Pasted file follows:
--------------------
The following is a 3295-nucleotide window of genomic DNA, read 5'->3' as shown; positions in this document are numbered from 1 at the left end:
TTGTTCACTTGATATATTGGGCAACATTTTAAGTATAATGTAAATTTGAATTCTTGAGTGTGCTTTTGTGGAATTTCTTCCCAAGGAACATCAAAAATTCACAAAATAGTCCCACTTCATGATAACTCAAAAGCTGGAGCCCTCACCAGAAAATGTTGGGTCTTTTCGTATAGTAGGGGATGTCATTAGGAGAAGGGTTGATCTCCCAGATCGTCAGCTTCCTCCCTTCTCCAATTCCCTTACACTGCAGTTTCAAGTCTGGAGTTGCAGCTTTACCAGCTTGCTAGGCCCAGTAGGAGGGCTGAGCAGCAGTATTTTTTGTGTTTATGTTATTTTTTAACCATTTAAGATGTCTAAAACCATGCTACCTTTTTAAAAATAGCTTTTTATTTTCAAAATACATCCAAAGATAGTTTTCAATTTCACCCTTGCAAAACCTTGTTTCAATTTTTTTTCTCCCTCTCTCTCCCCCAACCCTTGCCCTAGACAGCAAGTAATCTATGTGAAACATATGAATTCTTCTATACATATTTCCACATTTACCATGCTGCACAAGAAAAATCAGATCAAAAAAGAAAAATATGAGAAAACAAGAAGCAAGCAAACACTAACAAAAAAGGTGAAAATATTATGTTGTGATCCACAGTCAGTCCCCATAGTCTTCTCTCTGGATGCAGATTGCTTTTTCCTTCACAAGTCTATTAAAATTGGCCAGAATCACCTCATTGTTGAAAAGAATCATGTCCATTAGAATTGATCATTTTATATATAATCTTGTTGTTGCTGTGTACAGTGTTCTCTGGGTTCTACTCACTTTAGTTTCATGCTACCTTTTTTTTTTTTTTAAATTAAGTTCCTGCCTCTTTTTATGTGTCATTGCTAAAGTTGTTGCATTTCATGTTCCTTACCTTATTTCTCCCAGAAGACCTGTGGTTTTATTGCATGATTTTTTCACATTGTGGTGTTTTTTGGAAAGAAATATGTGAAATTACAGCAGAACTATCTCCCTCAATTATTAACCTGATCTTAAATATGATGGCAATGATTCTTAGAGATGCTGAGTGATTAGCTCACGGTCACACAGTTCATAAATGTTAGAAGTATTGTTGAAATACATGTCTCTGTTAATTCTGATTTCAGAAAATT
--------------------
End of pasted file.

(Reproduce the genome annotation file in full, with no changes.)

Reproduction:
The following is a 3295-nucleotide window of genomic DNA, read 5'->3' as shown; positions in this document are numbered from 1 at the left end:
TTGTTCACTTGATATATTGGGCAACATTTTAAGTATAATGTAAATTTGAATTCTTGAGTGTGCTTTTGTGGAATTTCTTCCCAAGGAACATCAAAAATTCACAAAATAGTCCCACTTCATGATAACTCAAAAGCTGGAGCCCTCACCAGAAAATGTTGGGTCTTTTCGTATAGTAGGGGATGTCATTAGGAGAAGGGTTGATCTCCCAGATCGTCAGCTTCCTCCCTTCTCCAATTCCCTTACACTGCAGTTTCAAGTCTGGAGTTGCAGCTTTACCAGCTTGCTAGGCCCAGTAGGAGGGCTGAGCAGCAGTATTTTTTGTGTTTATGTTATTTTTTAACCATTTAAGATGTCTAAAACCATGCTACCTTTTTAAAAATAGCTTTTTATTTTCAAAATACATCCAAAGATAGTTTTCAATTTCACCCTTGCAAAACCTTGTTTCAATTTTTTTTCTCCCTCTCTCTCCCCCAACCCTTGCCCTAGACAGCAAGTAATCTATGTGAAACATATGAATTCTTCTATACATATTTCCACATTTACCATGCTGCACAAGAAAAATCAGATCAAAAAAGAAAAATATGAGAAAACAAGAAGCAAGCAAACACTAACAAAAAAGGTGAAAATATTATGTTGTGATCCACAGTCAGTCCCCATAGTCTTCTCTCTGGATGCAGATTGCTTTTTCCTTCACAAGTCTATTAAAATTGGCCAGAATCACCTCATTGTTGAAAAGAATCATGTCCATTAGAATTGATCATTTTATATATAATCTTGTTGTTGCTGTGTACAGTGTTCTCTGGGTTCTACTCACTTTAGTTTCATGCTACCTTTTTTTTTTTTTTAAATTAAGTTCCTGCCTCTTTTTATGTGTCATTGCTAAAGTTGTTGCATTTCATGTTCCTTACCTTATTTCTCCCAGAAGACCTGTGGTTTTATTGCATGATTTTTTCACATTGTGGTGTTTTTTGGAAAGAAATATGTGAAATTACAGCAGAACTATCTCCCTCAATTATTAACCTGATCTTAAATATGATGGCAATGATTCTTAGAGATGCTGAGTGATTAGCTCACGGTCACACAGTTCATAAATGTTAGAAGTATTGTTGAAATACATGTCTCTGTTAATTCTGATTTCAGAAAATT